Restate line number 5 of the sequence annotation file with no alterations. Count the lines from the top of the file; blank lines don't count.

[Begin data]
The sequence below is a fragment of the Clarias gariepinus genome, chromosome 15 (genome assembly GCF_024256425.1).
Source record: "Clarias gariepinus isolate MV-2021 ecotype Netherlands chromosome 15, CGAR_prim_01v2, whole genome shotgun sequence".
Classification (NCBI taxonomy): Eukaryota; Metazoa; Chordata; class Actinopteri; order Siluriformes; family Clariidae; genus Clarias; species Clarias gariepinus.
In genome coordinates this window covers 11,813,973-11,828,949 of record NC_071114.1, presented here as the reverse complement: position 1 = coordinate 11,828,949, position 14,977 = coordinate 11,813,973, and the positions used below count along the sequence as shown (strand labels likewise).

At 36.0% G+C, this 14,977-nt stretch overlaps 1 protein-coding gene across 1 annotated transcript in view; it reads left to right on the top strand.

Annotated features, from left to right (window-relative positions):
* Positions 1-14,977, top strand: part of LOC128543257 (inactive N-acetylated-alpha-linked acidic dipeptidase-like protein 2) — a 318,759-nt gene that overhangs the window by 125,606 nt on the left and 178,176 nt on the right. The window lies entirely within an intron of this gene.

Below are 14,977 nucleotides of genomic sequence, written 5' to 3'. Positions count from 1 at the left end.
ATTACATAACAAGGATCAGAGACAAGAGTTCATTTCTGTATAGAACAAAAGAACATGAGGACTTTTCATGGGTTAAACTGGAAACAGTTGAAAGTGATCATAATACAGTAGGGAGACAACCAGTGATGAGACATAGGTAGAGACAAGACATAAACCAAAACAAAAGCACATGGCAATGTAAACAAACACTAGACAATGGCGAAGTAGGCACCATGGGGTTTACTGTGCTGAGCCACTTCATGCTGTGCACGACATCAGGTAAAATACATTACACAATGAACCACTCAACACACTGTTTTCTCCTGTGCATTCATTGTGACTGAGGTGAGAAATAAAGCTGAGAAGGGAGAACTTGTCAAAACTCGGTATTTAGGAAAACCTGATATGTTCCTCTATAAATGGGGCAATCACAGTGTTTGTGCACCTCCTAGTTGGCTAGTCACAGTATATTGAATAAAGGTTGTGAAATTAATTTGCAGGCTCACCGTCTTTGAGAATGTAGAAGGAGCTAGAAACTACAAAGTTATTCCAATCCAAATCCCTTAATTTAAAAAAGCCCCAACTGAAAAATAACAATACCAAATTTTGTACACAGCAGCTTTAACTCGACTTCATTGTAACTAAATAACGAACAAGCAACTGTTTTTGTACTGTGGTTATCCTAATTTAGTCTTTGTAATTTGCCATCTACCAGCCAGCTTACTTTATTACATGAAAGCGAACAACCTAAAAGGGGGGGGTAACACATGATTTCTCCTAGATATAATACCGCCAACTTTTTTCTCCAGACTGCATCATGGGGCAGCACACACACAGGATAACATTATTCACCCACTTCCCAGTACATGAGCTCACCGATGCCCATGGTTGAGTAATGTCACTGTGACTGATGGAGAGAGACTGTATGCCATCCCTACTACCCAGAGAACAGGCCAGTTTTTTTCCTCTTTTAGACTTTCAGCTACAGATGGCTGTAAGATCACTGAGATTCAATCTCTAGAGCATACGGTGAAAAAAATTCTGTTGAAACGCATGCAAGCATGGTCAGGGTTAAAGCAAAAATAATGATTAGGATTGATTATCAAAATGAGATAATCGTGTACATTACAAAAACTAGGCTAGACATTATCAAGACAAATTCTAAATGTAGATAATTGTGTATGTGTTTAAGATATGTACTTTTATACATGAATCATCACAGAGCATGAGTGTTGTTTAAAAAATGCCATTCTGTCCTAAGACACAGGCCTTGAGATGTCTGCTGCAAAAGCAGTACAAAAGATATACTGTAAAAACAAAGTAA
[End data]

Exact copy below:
At 36.0% G+C, this 14,977-nt stretch overlaps 1 protein-coding gene across 1 annotated transcript in view; it reads left to right on the top strand.